A boy learns to rediscover his emotions in an emotionless world.
- Big name actors
- Meryl Streep
- Tried to tackle complex themes in a positive way
- Lost its own plot
- Got bogged down in the details
- Anticlimactic ending
I didn’t see this movie when it first came out in 2014. Young adult dystopia was all the rage back then, and I was definitely over it. When The Giver recently re-appeared on Netflix—which is how I usually end up watching these things—I figured I’d give it a go.
Directed by Phillip Noyce with a big name cast including Meryl Streep, Katie Holmes and Taylor Swift, The Giver is a far-future dystopia based on a novel by Lois Lowry. It follows Jonas, a young man nervous about an upcoming ceremony where he will be gifted with his “life’s purpose”.
In this far future society where Jonas lives, all aspects of his time are heavily monitored. Memories of the past have been wiped out, and “sameness” is celebrated in order to avoid conflict.
To Jonas’ surprise, he’s chosen as the the next “Receiver of Memory”—a person who is allowed to retain memories of the past in order to protect his society from future strife. As Jonas begins to receive these memories, he starts to question everything he knows. This comes to a head when he learns that his new baby brother is in danger.
There was a lot of potential for something cool here. Unfortunately, the execution was lackluster.
To be fair, the performance of Brenton Thwaites as Jonas and Odeya Rush as Fiona was engaging. Meryl Streep was perfect as the Chief Elder and arch-villain, but Meryl is perfect in everything she does so I feel like this is a bit of a cop-out.
The film did try to delve into how generational memory connects us as a community, and the community in which Jonas lives—a sterile, colorless plateau sitting above the clouds—was a nice touch.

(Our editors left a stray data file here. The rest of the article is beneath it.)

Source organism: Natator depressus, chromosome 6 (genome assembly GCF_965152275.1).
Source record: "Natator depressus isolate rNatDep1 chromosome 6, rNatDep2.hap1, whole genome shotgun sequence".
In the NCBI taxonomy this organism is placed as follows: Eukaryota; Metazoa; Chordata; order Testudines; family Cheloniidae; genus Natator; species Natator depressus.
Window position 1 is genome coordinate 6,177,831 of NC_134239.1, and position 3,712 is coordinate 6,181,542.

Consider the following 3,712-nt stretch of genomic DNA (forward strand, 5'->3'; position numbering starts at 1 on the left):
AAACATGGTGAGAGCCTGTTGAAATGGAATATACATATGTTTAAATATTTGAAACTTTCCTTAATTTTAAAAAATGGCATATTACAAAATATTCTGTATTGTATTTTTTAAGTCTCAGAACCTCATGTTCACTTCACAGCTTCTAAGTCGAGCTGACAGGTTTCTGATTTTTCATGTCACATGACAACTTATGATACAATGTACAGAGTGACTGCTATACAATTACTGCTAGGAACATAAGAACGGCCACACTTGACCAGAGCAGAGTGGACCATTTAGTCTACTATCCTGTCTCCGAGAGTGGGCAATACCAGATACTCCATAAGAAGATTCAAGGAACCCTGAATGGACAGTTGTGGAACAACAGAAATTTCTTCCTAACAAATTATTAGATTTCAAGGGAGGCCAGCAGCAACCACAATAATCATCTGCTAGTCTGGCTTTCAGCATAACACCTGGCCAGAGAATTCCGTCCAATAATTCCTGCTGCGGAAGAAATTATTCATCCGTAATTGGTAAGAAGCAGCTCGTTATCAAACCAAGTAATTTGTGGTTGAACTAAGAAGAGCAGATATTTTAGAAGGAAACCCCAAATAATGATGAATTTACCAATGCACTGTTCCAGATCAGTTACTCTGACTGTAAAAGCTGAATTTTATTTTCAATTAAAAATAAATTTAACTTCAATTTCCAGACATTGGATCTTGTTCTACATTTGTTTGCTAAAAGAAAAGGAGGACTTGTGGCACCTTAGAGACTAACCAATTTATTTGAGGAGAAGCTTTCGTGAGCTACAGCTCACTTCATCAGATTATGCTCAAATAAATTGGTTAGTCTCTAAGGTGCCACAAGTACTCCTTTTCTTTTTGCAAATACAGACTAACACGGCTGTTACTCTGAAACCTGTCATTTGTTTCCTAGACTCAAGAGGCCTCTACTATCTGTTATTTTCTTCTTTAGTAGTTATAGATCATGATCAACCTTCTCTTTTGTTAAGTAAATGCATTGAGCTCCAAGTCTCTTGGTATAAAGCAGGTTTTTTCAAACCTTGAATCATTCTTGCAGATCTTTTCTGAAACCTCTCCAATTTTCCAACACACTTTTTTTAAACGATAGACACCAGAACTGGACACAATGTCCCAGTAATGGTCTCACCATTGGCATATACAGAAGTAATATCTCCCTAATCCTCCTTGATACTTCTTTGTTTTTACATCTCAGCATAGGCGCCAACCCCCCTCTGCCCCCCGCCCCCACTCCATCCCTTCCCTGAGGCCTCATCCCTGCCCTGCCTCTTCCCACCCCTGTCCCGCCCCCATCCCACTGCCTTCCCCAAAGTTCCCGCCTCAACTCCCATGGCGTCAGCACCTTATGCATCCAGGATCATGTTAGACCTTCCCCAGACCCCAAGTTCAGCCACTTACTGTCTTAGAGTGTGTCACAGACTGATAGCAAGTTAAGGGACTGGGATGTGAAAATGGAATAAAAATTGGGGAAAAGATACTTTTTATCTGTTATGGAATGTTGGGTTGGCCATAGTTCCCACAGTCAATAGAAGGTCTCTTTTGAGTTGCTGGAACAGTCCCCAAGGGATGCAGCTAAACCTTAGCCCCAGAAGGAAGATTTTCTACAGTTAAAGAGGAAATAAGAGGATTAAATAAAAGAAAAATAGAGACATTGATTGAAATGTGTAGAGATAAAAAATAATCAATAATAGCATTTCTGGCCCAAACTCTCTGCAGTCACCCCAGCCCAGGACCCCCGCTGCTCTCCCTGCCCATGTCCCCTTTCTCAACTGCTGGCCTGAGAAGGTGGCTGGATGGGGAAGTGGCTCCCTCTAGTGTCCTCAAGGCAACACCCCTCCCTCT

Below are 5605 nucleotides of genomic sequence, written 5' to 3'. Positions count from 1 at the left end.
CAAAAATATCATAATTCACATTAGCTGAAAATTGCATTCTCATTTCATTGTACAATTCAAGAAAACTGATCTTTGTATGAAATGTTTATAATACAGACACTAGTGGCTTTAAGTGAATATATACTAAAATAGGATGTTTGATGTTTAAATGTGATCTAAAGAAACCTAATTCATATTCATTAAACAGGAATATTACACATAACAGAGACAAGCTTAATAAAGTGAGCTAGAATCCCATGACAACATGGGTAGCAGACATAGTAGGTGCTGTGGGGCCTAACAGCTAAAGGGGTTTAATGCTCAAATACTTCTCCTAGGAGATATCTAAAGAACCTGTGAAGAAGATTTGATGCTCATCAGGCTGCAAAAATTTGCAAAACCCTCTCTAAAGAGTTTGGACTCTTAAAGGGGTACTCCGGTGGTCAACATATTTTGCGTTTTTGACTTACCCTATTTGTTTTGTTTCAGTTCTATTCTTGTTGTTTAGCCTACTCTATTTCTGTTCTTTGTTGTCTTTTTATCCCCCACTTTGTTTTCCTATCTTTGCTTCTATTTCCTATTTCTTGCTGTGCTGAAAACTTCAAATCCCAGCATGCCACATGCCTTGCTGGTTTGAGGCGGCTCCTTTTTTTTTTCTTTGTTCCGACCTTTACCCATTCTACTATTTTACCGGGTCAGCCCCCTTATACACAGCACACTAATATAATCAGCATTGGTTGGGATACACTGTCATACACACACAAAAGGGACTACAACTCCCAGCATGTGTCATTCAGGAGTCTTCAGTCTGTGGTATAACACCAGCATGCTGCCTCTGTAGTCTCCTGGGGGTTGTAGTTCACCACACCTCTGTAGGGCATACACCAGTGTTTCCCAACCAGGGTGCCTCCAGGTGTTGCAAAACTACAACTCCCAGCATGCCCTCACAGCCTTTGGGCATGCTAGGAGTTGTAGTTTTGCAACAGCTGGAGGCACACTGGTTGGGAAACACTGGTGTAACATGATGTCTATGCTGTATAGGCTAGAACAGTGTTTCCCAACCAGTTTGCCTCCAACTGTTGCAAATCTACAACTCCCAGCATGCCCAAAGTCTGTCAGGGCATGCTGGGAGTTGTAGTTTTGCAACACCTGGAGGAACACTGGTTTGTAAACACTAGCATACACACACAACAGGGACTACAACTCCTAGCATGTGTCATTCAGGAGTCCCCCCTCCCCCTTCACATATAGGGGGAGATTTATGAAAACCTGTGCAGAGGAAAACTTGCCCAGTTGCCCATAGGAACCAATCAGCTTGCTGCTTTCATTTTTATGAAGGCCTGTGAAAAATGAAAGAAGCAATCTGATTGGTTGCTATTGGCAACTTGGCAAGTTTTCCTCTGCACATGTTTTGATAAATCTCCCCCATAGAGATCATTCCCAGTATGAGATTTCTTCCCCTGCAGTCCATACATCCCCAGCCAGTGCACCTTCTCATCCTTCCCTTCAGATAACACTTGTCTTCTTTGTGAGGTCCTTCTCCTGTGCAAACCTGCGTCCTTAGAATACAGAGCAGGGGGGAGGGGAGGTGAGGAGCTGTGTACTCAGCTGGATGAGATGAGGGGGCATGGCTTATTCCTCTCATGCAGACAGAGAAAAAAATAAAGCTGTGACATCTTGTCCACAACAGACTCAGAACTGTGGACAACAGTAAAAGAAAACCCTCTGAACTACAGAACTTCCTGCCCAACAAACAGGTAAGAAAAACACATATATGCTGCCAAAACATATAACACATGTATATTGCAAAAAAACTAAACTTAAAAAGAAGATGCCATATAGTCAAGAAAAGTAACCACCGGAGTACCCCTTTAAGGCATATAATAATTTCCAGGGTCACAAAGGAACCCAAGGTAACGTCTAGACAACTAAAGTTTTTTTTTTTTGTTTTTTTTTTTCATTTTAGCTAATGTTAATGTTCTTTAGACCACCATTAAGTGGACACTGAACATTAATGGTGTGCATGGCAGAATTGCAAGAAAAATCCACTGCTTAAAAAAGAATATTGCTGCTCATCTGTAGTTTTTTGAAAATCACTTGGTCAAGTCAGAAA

Additionally, I loved Jonas’ relationship with his baby brother Gabe. It was nice to see how he becomes a father figure when their own father figure proves incapable due to brainwashing.
Even today, it’s rare for young men to be portrayed positively in media as the primary caregiver for a child. The Giver also points out that child-rearing should not be gender-coded, and that both men and women make equally good nurses. I absolutely adored this, and I wish we saw that dynamic more.
This excellent inclusion, however, is not enough to save The Giver from fumbling its own plot.
By the time we get two-thirds of the way through the movie, I found myself questioning what the point of it was. This is not because the film didn’t have a plot, just that it felt like most of its main threads got lost in the minutiae of memory instead of really driving home the point to the audience. This was further exacerbated by the slow pacing and cryptic ending.
Spoilers: Jonas ends up fleeing his community with his baby brother Gabe, and they arrive at a log cabin. The Giver points out that this cabin represents “home”, but this doesn’t answer a lot of questions as to why it’s there.
What happened during “The Ruin” to make people forsake all memories? How did they build this community on a floating plateau? What does this great, shimmering dome that covers the entire landscape do, and how does it suppress the events of the past?
The cabin by itself doesn’t solve this, and while I think the movie tried to touch on a lot of deeper concepts it didn’t actually give us enough information to chew on. Perhaps this was due to time limits.
When all is said and done, I don’t feel negative or positive about this film. I feel neutral and very unattached, which is a terrible place to be when the crux of a film relies so heavily on the concept of emotional connection.
If you feel nothing for a piece of media, the memory of it fades. This is antithetical to a movie that deals explicitly with the importance of collective emotion.
If you’re looking for another book about future dystopias featuring heavily controlled societies, I recommend the novel The Chrysalids, written by John Wyndham in 1977.
Are you searching for more dystopian sci-fi on Netflix? Check our our review of IO: Last on Earth.